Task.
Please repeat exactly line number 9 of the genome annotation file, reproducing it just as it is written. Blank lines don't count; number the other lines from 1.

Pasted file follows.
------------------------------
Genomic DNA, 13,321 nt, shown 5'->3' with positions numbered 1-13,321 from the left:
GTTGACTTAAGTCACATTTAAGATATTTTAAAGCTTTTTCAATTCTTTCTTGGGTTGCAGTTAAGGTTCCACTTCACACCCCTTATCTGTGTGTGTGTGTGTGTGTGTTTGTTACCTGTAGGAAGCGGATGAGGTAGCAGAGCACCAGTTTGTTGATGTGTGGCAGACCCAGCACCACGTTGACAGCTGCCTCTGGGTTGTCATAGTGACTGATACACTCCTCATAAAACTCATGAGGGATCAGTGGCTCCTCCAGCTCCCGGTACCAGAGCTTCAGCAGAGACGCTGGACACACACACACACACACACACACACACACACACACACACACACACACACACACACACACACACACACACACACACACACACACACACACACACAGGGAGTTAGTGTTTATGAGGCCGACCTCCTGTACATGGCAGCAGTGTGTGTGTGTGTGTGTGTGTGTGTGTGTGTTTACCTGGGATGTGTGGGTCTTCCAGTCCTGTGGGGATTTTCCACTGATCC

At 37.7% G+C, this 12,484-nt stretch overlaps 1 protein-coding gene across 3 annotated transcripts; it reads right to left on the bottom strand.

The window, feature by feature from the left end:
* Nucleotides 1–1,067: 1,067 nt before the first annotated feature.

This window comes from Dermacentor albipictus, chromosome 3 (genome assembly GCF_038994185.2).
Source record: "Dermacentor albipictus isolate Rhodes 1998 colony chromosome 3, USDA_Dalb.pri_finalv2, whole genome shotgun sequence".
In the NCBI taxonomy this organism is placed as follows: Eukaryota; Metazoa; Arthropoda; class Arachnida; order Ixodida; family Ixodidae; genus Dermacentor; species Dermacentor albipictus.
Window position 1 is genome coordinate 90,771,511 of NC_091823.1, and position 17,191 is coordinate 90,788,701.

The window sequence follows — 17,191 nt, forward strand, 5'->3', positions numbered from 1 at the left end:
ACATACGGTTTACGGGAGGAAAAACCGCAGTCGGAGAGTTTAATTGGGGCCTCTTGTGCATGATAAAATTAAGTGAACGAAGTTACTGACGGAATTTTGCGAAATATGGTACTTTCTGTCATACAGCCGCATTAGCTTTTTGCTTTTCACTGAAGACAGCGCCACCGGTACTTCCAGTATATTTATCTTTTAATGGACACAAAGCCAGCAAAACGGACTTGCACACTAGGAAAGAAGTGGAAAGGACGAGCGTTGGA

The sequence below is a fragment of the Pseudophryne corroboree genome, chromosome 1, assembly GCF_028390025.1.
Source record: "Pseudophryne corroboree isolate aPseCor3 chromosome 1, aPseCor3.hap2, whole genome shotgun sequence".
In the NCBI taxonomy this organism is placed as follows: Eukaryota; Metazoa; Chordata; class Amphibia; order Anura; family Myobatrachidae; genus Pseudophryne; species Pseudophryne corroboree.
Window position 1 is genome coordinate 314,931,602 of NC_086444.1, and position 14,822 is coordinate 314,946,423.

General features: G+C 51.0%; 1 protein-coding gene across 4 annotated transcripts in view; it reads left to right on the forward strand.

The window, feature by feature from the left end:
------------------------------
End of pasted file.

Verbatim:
Window position 1 is genome coordinate 90,771,511 of NC_091823.1, and position 17,191 is coordinate 90,788,701.